Case Study – Lego WeDo : May 2016
Seymour Park Community Primary School, Old Trafford borrowed 5 Lego WeDo kits for approximately 8 weeks from the University of Manchester. They were initially used by our Lego Club, which is held over two lunchtimes each week (30 children aged 7 - 10 yrs).
Teachers in Years 3, 4 and 5 also had a few sessions using them with their classes. In addition to this, our SSC (small specialist class) borrowed the kits for one session. We were able to cover objectives across many curriculum areas including Computing, Science and Engineering whilst children also developed their problem solving and social skills.
We found the WeDo kits to be a fantastic resource and they were incredibly engaging for the children. Children in all the age groups involved were able to work independently to build a range of standard models from the software in small groups of 2 or 3. The only exception to this was the SSC children, who required adult support at this level.
In our experience, it was most effective to utilise 3 or 4 WeDo kits at a time whilst the other children were allowed “free building” time with ordinary Lego. This gave teachers and other supporting adults the freedom to help children with the programming of completed models as this was more complex for the children to attempt unaided initially, especially in Year 3. However, not all teachers were confident in doing this by themselves and did not find the software intuitive to use. To address this I created some “Lego Ambassador” roles for a small group of children from Lego Club; once they had become well acquainted with the kits and software. They were on-call to support teachers, as and when needed, who then became more willing to use the kits with their classes. The self-esteem of these children also increased as a result of their responsibilities.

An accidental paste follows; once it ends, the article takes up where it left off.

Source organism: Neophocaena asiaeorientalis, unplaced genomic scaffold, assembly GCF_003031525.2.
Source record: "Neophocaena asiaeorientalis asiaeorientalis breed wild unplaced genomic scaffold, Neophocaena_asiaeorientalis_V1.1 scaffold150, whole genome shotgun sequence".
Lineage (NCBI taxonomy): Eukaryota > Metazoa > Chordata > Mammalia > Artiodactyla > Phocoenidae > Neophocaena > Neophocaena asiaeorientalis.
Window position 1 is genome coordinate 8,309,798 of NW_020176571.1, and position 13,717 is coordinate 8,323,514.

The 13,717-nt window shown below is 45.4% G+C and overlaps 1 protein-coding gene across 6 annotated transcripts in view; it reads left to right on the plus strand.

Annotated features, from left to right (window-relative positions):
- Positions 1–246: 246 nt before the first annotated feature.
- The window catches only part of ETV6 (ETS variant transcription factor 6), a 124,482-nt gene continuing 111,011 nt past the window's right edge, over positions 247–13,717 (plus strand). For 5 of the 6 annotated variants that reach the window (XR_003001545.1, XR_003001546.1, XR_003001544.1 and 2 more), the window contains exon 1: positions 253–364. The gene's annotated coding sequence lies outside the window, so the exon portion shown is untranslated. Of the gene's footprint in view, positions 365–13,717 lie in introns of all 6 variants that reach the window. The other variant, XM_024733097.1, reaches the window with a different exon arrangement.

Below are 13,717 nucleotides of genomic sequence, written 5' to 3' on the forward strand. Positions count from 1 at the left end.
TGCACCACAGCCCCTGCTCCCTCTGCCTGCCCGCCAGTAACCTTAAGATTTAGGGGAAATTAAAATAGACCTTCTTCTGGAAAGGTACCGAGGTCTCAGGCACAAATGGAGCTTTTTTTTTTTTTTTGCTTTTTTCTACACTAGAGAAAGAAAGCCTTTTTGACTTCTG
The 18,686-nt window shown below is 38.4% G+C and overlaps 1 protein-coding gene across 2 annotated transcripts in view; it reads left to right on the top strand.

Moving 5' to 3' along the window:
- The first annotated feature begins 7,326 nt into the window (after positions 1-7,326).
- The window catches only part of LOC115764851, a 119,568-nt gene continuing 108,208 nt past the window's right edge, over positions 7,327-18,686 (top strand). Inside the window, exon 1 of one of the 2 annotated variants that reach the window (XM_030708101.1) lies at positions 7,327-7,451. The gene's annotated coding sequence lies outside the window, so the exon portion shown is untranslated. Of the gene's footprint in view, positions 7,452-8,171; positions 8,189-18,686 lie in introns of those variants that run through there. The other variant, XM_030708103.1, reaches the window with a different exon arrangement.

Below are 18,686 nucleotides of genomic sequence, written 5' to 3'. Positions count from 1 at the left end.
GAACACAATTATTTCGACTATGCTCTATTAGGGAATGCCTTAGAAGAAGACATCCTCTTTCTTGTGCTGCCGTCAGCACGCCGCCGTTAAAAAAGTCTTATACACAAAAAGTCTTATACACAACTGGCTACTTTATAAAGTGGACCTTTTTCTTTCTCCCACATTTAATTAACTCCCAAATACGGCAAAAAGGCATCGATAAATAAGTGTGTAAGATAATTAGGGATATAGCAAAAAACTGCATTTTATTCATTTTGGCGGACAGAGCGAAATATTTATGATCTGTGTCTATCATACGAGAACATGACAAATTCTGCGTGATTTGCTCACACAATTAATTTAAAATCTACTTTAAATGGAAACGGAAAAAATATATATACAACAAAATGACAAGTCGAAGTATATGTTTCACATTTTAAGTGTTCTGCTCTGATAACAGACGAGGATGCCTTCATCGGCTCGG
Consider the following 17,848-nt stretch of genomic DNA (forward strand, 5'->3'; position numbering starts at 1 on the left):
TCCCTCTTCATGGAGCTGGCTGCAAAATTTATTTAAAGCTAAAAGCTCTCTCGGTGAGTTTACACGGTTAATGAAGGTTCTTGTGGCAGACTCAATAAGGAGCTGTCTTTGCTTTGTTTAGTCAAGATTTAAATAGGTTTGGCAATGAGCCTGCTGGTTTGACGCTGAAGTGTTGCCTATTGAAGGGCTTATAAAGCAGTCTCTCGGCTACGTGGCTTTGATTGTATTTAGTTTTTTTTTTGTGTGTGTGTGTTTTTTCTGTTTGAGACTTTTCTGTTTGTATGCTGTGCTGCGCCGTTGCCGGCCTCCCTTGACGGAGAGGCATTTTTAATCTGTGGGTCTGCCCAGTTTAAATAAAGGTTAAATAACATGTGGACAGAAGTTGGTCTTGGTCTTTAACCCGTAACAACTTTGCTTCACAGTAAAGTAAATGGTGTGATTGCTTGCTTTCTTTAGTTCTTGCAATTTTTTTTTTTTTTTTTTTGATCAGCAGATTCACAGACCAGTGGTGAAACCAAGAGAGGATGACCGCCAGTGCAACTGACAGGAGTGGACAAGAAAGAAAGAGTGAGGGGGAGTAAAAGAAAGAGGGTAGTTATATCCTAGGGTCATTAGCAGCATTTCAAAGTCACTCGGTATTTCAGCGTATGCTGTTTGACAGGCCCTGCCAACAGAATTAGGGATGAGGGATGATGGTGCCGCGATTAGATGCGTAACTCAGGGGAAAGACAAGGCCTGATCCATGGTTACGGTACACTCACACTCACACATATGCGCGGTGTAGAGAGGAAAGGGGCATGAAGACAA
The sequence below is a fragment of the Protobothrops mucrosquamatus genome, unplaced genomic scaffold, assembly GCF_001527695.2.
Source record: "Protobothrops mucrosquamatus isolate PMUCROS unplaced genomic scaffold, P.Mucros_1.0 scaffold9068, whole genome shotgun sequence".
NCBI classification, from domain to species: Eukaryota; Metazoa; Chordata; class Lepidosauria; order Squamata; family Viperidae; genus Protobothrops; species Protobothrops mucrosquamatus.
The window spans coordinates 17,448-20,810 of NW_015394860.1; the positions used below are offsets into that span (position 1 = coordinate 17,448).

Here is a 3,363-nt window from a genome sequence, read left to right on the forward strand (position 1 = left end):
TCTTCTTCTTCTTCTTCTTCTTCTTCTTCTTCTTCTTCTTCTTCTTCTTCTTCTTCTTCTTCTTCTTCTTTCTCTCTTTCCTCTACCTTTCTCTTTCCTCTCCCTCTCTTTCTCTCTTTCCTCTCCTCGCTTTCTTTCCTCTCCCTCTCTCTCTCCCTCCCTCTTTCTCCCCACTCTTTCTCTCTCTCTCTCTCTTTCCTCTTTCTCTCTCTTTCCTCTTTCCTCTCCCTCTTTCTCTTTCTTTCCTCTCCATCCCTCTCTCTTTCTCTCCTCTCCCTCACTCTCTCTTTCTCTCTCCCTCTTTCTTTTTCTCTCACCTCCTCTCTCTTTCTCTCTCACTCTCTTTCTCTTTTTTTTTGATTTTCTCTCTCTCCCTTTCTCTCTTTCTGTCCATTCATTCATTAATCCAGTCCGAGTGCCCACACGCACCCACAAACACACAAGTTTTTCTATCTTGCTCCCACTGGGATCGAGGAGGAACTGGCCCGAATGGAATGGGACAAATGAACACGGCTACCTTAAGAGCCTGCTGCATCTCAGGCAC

Teachers reported that that they valued the support of the Lego Ambassadors. Other feedback was that the children needed a sustained period of time in order to engage with the WeDo kits and explore the programming fully, which was not always available. Despite this, all teachers were astounded at the amount of children “on task” and engaged whilst using the Lego WeDo. The children said that they really enjoyed using them and liked programming them in different ways. This was also evident when observing the children.
As we had a limited, small amount of WeDo sets, with timetabled slots of one or two hours, it was difficult for individual classes to gain momentum and fully explore other models or complex programming outside of the standard builds. I was sometimes able to keep kits built between Lego Clubs to allow the children to start programming straight away, so they were explored more successfully in an extra-curricular context. Managing the resources was quite arduous as regular piece counts and inventories were needed in order to keep the boxes fully stocked and in order.
We have since bought one kit of our own, and are now keen to invest in some more, for permanent use. I anticipate that, when we have more WeDo sets available, teachers will require more training about the specific objectives they can cover with each mode, in addition to guide lesson plans/ideas in order to promote their use effectively. My understanding is that the Lego WeDo 2.0 sets include this in the new software.
There are numerous tweets / photographs of our children building and programming with them using #ttrp2 by @melectra and @SeymourParkCPS
Huge thanks to the staff and pupils of Seymour Park Community Primary School for sharing their fantastic Lego Wedo projects with us!